On April 24, 2004, at approximately 1140 mountain daylight time, a Cessna 172N, N5048E, was substantially damaged when it struck a sign during a forced landing near Lyons, Colorado. The commercial flight instructor and pilot receiving instruction were not injured. Visual meteorological conditions prevailed. No flight plan had been filed for the local flight being conducted under the provisions of Title 14 CFR Part 91. The flight had departed Vance Brand Airport, Longmont, Colorado, at approximately 1050. Use your browsers 'back' function to return to synopsisReturn to Query Page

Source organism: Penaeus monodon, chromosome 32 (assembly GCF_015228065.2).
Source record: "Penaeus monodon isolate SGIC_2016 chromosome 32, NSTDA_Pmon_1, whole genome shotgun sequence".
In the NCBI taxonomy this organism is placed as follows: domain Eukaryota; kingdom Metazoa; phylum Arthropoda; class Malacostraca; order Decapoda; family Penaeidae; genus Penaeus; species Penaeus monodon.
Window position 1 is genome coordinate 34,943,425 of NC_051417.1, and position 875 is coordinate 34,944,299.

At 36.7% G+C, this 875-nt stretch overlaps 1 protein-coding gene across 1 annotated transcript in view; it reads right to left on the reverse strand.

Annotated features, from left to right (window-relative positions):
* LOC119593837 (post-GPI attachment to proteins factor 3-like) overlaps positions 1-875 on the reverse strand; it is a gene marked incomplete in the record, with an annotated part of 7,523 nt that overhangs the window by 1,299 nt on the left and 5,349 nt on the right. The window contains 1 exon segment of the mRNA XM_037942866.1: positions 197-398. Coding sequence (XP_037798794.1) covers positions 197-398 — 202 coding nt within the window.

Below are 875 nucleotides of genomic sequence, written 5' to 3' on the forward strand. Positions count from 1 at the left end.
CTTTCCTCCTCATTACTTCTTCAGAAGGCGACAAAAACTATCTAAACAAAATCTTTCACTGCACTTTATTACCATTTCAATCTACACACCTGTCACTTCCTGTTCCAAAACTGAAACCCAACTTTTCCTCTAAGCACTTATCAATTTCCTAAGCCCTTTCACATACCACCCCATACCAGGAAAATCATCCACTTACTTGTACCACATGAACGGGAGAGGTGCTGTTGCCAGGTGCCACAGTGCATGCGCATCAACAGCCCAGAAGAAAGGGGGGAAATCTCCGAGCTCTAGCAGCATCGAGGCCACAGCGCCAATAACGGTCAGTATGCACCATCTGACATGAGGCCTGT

According to the flight instructor, they were practicing engine failure procedures (with the use of carburetor heat) when the engine lost power. He made a forced landing on a road near Lyons, Colorado. During the landing roll, the airplane struck a street sign. The right auxiliary wing spar was bent, the right leading edge was crushed, and the left horizontal stabilizer was crushed. The engine was run by an Airframe and Powerplant mechanic on April 24, 2004. The engine started without hesitation and a carburetor heat check and magneto check were performed with no anomalies. The fuel tanks were reported to be "half full."
The Fort Collins Loveland METAR (Routine Aviation Weather) taken at 1055 reported the temperature as 45 degrees Fahrenheit (F), and the dewpoint as 33 degrees F. According to the Carburetor Icing Chart, the conditions were conducive for "serious icing at cruise power."